In a small house in Nasarawa, a district of the northern Nigerian city of Kano, a mother mops the brow of her 18-month old boy called Osman.
By Andrew Bomford
The child has a fever and is crying.
Two days earlier he'd been diagnosed with Acute Flaccid Paralysis after he lost the use of one of his legs. Tests are expected to confirm that he too has polio.
Osman was not vaccinated and is now likely to have polio
His mother Jamilah says he's never been vaccinated because her husband refused to allow it.
"Please," she says, "don't let him become a cripple."
But it is probably too late. There is no cure for polio.
Outside the house it is easy to see how Osman contracted polio. Like many parts of Nigeria, there are open sewers running along the streets.
Children are everywhere playing games in the streets and running through the sewers. Polio is passed on through faeces. For every paralysed child there are 200 carriers.
On the rise
In most parts of the world three or four doses of polio vaccine, administered as a small baby, are enough to provide protection.
But in Nigeria there is so much polio virus around that children under the age of five have to be immunised over and over again.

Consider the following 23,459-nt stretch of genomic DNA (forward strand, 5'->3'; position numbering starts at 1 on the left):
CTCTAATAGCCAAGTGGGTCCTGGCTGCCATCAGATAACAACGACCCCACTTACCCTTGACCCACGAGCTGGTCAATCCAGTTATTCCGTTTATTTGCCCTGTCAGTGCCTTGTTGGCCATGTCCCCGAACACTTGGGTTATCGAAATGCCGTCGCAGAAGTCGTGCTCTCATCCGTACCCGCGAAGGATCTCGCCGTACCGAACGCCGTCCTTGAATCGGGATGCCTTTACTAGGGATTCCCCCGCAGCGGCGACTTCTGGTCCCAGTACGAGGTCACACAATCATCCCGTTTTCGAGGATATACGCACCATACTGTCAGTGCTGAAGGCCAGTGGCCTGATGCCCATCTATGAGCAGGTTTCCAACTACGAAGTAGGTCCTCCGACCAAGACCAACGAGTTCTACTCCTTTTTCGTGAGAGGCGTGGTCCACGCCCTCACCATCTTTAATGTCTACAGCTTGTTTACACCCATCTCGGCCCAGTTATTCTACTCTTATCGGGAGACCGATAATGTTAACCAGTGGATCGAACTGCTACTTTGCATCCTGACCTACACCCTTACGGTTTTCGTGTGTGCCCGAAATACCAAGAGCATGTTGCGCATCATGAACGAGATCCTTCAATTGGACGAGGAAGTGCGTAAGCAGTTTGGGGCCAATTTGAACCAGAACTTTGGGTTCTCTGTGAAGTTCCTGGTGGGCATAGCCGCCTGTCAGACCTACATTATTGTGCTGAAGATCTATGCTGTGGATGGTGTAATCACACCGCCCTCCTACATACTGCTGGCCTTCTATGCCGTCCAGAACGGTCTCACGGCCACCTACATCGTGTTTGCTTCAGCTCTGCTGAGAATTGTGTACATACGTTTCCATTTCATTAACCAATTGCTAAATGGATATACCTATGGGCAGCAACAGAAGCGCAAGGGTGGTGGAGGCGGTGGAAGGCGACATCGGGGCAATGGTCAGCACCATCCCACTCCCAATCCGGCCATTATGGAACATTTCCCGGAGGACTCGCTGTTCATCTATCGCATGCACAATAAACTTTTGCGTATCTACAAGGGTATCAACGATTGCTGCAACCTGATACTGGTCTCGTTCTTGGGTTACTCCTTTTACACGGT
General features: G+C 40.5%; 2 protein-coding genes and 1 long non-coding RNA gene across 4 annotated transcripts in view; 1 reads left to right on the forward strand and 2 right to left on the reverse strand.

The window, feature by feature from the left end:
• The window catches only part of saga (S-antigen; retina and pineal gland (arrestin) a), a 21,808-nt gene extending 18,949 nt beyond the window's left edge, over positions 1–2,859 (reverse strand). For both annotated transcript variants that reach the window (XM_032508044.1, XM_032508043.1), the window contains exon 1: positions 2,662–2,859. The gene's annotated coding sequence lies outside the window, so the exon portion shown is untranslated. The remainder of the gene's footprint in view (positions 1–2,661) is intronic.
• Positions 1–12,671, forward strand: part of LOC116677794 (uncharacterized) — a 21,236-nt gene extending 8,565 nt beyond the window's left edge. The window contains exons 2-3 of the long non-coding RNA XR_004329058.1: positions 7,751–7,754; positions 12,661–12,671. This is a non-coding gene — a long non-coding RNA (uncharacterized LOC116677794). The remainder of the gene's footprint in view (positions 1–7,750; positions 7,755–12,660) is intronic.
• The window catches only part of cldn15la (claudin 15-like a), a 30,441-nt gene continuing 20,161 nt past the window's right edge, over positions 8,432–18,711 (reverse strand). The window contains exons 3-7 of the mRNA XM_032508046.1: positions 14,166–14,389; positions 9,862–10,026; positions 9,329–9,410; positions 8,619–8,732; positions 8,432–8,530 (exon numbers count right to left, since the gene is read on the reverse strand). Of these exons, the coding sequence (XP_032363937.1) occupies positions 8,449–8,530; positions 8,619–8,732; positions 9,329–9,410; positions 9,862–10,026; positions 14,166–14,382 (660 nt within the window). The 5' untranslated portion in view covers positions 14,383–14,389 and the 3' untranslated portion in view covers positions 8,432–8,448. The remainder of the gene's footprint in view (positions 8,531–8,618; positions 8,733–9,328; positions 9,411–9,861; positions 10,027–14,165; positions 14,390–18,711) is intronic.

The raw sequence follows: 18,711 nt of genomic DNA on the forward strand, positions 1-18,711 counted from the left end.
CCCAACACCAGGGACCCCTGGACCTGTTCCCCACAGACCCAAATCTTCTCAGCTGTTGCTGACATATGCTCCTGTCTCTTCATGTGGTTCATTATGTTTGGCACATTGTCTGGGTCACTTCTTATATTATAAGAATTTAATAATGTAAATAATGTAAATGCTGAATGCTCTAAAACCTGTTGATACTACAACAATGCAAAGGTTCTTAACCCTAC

Even seven or eight times is not enough. This is very difficult to achieve.
Rates of non-compliance are high, and even though vaccination rounds are done several times a year children keep getting missed.
There have been some successes though.
In Nigeria polio is now largely confined to just eight states in the north of the country. But there the numbers of victims are rising, not falling.
Confirmed cases grew from 781 in 2004 to 801 in 2005. So far this year there have been 31 new polio victims and tests are awaited on 55 other suspected cases.
Nigeria now accounts for more than half the world's polio victims.
In the classroom of a dilapidated school in Kano in the north, mothers sit at the desks, being trained in how to be a vaccinator.
A whole army is needed for the vaccination rounds, as teams of women go from door to door immunising children. They appear to know their stuff.
"It doesn't harm the child - it has no overdose," says one mother.
Many in northern Nigeria are suspicious about the vaccine
Another chips in: "It's a booster, to boost the immunity. Even if they take it a thousand times it won't harm them."
The rest of the class applaud.
In parts of Muslim northern Nigeria, only women can enter households if the husband is not present, so all the vaccinators are women, and they are paid a small amount of money for their time.
In parts of northern Nigeria more than 50% of the children have never been vaccinated against polio, and often their parents refuse to cooperate because of mistrust and suspicion.
For more than a year from mid-2003 the northern states stopped the vaccination programme altogether after rumours swept the country that the polio vaccine caused Aids and that it was all part of a western plot to sterilise Muslim girls.